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In my last blog post I said “There are so many digital technologies to support makerspaces, it is difficult to know where to begin” but I would like to begin this blog post by taking a bit of a step back.

Before I can begin to examine which makerspace technologies to incorporate into our school library I need to examine the types of technology we currently have available at our school and how they are being used.  Beyond this I think it would be helpful to get an understanding of students’ level of comfort in using technology and how they are using technology beyond the school as well. Preparing and sending out a Technology Survey similar to the listed on Raki’s Rad Resources would be a good place to start. I feel like once I have more information of where they are at I can determine the best way to meet them there.

Not surprisingly in my research I found that I am not alone in wanting more tech in our school library. In Lauren Barack’s article  “School Librarians Want More Tech—and Bandwidth” from the School Library Journal she outlines the tech tools that teacher-librarians are eager to include into their libraries as well as their “concerns about adequate infrastructure and connectivity, budgets, and administrative support”.  This article along with the three part ED Tech Survey available on Edu-(Tech)niques: Educational Technology in Practice in The Field will give me a good starting point as to which technologies to start with.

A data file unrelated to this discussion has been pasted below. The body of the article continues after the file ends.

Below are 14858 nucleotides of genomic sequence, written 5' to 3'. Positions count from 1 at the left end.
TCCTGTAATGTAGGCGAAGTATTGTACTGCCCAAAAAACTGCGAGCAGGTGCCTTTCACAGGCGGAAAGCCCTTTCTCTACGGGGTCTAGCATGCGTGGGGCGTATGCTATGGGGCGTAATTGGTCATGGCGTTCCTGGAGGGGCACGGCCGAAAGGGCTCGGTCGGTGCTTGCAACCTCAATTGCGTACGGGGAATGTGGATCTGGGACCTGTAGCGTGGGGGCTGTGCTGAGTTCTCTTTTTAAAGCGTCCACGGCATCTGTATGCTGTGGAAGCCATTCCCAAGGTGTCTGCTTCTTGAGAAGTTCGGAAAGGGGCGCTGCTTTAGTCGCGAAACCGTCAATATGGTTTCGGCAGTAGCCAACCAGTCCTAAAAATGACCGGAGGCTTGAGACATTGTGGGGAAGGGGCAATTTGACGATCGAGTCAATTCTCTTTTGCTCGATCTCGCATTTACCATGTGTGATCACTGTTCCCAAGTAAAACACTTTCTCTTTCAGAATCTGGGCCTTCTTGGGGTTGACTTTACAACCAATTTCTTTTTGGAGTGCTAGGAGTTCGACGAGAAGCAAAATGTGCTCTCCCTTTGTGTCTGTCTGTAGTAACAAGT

More specifically related to makerspaces, I have discovered some excellent resources and cannot wait to dive into.

Maker/Coding Apps (46 tools): A collection of educational technology

Description: Provides a list of maker tools (web, desktop, and mobile apps) for educators.  For each tool it provides a description, how it works, the pricing and user feedback.

Review: Exactly the information needed when weighing and measuring digital maker tools for education


´“Getting Started” includes a set of curated, introductory resources are for those new to making or interested in learning more about what making is and its potential impact in education. It also provides practical, concrete ways for integrating making into educational settings”.

Review: Website appears to be streamlined and simple to navigate. Resources are listed in subcategories and alphabetically as well as offering short descriptions/ keywords of the resource when you hover it.

Maker Spaces in the Library: Why you need one and what to do when you get one!

Description: Provides discussion and video links to library makerspaces.

Review:  Love the angle that is provided.  Discusses practical considerations and suggests tapping into local resources and culture as well as rebranding other activities into maker activities.

Renovated Learning: Building a Culture of Creativity and Discovery in Education

Description: Curated information and resources on “Starting A Makerspace, Growing a Makerspace, Rethinking My Learning Space, and Growing as a Professional Educator”

Review: Seems like a great place to start.  Articles organized by topics and subheadings providing easy navigation

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